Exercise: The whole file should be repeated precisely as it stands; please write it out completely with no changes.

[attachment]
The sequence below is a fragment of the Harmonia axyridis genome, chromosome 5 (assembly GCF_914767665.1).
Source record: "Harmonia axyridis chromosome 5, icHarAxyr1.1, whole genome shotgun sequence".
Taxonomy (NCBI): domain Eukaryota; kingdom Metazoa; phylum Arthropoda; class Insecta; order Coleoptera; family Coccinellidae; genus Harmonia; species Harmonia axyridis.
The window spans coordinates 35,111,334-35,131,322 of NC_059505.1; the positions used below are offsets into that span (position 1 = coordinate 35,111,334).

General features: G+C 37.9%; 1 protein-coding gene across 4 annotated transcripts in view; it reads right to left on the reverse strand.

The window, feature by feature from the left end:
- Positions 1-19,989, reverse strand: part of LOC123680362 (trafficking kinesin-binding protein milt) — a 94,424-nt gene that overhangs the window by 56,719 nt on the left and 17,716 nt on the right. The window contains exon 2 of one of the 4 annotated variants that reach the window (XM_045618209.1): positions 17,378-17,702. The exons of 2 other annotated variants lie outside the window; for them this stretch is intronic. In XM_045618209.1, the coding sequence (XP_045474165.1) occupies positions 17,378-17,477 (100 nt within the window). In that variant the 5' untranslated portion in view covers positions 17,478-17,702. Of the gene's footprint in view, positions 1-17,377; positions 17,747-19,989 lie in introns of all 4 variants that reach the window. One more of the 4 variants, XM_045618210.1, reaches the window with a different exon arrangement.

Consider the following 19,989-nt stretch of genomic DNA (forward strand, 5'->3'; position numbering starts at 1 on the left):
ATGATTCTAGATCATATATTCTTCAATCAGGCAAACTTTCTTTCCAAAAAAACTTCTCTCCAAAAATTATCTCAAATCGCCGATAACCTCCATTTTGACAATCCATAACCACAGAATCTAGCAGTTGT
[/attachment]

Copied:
The sequence below is a fragment of the Harmonia axyridis genome, chromosome 5 (assembly GCF_914767665.1).
Source record: "Harmonia axyridis chromosome 5, icHarAxyr1.1, whole genome shotgun sequence".
Taxonomy (NCBI): domain Eukaryota; kingdom Metazoa; phylum Arthropoda; class Insecta; order Coleoptera; family Coccinellidae; genus Harmonia; species Harmonia axyridis.
The window spans coordinates 35,111,334-35,131,322 of NC_059505.1; the positions used below are offsets into that span (position 1 = coordinate 35,111,334).

General features: G+C 37.9%; 1 protein-coding gene across 4 annotated transcripts in view; it reads right to left on the reverse strand.

The window, feature by feature from the left end:
- Positions 1-19,989, reverse strand: part of LOC123680362 (trafficking kinesin-binding protein milt) — a 94,424-nt gene that overhangs the window by 56,719 nt on the left and 17,716 nt on the right. The window contains exon 2 of one of the 4 annotated variants that reach the window (XM_045618209.1): positions 17,378-17,702. The exons of 2 other annotated variants lie outside the window; for them this stretch is intronic. In XM_045618209.1, the coding sequence (XP_045474165.1) occupies positions 17,378-17,477 (100 nt within the window). In that variant the 5' untranslated portion in view covers positions 17,478-17,702. Of the gene's footprint in view, positions 1-17,377; positions 17,747-19,989 lie in introns of all 4 variants that reach the window. One more of the 4 variants, XM_045618210.1, reaches the window with a different exon arrangement.

Consider the following 19,989-nt stretch of genomic DNA (forward strand, 5'->3'; position numbering starts at 1 on the left):
ATGATTCTAGATCATATATTCTTCAATCAGGCAAACTTTCTTTCCAAAAAAACTTCTCTCCAAAAATTATCTCAAATCGCCGATAACCTCCATTTTGACAATCCATAACCACAGAATCTAGCAGTTGT